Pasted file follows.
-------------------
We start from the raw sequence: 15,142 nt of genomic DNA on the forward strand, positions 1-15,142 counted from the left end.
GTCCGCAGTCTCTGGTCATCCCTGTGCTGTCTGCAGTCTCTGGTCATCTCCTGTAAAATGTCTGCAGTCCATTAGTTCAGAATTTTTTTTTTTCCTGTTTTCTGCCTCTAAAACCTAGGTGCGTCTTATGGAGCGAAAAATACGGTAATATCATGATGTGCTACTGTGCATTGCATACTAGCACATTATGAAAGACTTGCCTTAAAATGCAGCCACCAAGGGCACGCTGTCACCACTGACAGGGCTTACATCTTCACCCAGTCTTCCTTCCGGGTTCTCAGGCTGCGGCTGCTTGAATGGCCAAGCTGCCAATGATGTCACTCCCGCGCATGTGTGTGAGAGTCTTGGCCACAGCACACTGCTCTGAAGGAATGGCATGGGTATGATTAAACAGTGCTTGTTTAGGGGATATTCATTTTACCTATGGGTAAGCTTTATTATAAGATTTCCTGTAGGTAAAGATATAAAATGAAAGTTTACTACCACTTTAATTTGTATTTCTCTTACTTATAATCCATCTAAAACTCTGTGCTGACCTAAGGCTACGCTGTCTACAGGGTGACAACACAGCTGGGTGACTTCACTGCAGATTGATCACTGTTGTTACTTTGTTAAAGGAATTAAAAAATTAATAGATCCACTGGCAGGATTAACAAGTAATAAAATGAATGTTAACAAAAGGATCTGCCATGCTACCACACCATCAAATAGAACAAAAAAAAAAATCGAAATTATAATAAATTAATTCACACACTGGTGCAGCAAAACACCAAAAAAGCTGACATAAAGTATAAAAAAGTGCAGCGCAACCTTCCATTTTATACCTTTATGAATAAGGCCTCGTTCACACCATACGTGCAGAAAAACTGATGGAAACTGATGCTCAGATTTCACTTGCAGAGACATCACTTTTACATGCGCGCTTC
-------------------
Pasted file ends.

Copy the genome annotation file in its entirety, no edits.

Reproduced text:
We start from the raw sequence: 15,142 nt of genomic DNA on the forward strand, positions 1-15,142 counted from the left end.
GTCCGCAGTCTCTGGTCATCCCTGTGCTGTCTGCAGTCTCTGGTCATCTCCTGTAAAATGTCTGCAGTCCATTAGTTCAGAATTTTTTTTTTTCCTGTTTTCTGCCTCTAAAACCTAGGTGCGTCTTATGGAGCGAAAAATACGGTAATATCATGATGTGCTACTGTGCATTGCATACTAGCACATTATGAAAGACTTGCCTTAAAATGCAGCCACCAAGGGCACGCTGTCACCACTGACAGGGCTTACATCTTCACCCAGTCTTCCTTCCGGGTTCTCAGGCTGCGGCTGCTTGAATGGCCAAGCTGCCAATGATGTCACTCCCGCGCATGTGTGTGAGAGTCTTGGCCACAGCACACTGCTCTGAAGGAATGGCATGGGTATGATTAAACAGTGCTTGTTTAGGGGATATTCATTTTACCTATGGGTAAGCTTTATTATAAGATTTCCTGTAGGTAAAGATATAAAATGAAAGTTTACTACCACTTTAATTTGTATTTCTCTTACTTATAATCCATCTAAAACTCTGTGCTGACCTAAGGCTACGCTGTCTACAGGGTGACAACACAGCTGGGTGACTTCACTGCAGATTGATCACTGTTGTTACTTTGTTAAAGGAATTAAAAAATTAATAGATCCACTGGCAGGATTAACAAGTAATAAAATGAATGTTAACAAAAGGATCTGCCATGCTACCACACCATCAAATAGAACAAAAAAAAAAATCGAAATTATAATAAATTAATTCACACACTGGTGCAGCAAAACACCAAAAAAGCTGACATAAAGTATAAAAAAGTGCAGCGCAACCTTCCATTTTATACCTTTATGAATAAGGCCTCGTTCACACCATACGTGCAGAAAAACTGATGGAAACTGATGCTCAGATTTCACTTGCAGAGACATCACTTTTACATGCGCGCTTC